Recruitment and Conscription
As the war lengthened, recruiting troops became a challenge. In 1863, Congress passed and President Lincoln signed into law the Enrollment Act of Conscription. The Act made all single men between the ages of 20 and 45 and married men between the ages of 20 and 35 subject to a draft, unless they could afford to pay for a substitute. Draftees were to be chosen through a lottery. In New York City, on July 12, 1863, the day after the first draftees were drawn, citizens rioted. Many of the rioters were Irish and German immigrants who were struggling to survive in low-paying jobs. Angry at the rich, who could buy their way out of service, and African Americans, with whom they competed for jobs, the rioters roamed the city, looting stores, attacking blacks, and burning a black church and orphanage. A number of people were killed in the rioting, and federal troops were called in to quell the riots.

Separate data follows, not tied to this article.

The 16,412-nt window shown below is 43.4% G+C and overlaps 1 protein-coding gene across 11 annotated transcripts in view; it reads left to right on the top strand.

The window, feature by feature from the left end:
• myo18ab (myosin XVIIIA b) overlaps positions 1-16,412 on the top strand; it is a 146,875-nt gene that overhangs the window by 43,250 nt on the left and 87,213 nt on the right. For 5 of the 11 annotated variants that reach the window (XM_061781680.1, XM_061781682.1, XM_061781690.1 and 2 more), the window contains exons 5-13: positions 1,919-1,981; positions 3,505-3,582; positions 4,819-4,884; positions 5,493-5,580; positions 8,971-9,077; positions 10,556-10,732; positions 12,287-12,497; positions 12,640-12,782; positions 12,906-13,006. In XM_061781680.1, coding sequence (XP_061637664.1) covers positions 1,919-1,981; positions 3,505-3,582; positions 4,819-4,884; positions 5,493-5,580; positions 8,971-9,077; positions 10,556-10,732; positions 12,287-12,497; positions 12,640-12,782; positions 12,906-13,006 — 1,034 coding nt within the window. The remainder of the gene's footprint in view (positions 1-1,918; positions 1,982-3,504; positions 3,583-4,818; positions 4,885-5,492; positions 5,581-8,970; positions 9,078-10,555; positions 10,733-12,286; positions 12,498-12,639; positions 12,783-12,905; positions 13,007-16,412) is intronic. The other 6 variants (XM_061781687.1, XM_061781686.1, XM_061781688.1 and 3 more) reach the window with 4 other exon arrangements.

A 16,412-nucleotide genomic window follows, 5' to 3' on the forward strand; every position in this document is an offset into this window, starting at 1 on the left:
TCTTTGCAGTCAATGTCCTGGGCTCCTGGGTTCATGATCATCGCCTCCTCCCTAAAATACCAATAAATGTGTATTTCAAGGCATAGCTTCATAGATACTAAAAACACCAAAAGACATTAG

Investigate conscription and the draft riots of 1863 by conducting an Internet search. Also examine documents in the Civil War Treasures collection, including the Volck etching “Buying a Substitute in the North During the War” and Union enlistment posters offering bounties for substitutes, such as “Wanted! Wanted! Wanted! 1000 Substitutes!”
If you were a farmer in Indiana or an Irish immigrant in New York, how would you react to the practice of buying substitutes? Write an editorial about the practice, explaining why the practice was established and your opinion on the fairness and effectiveness of the practice.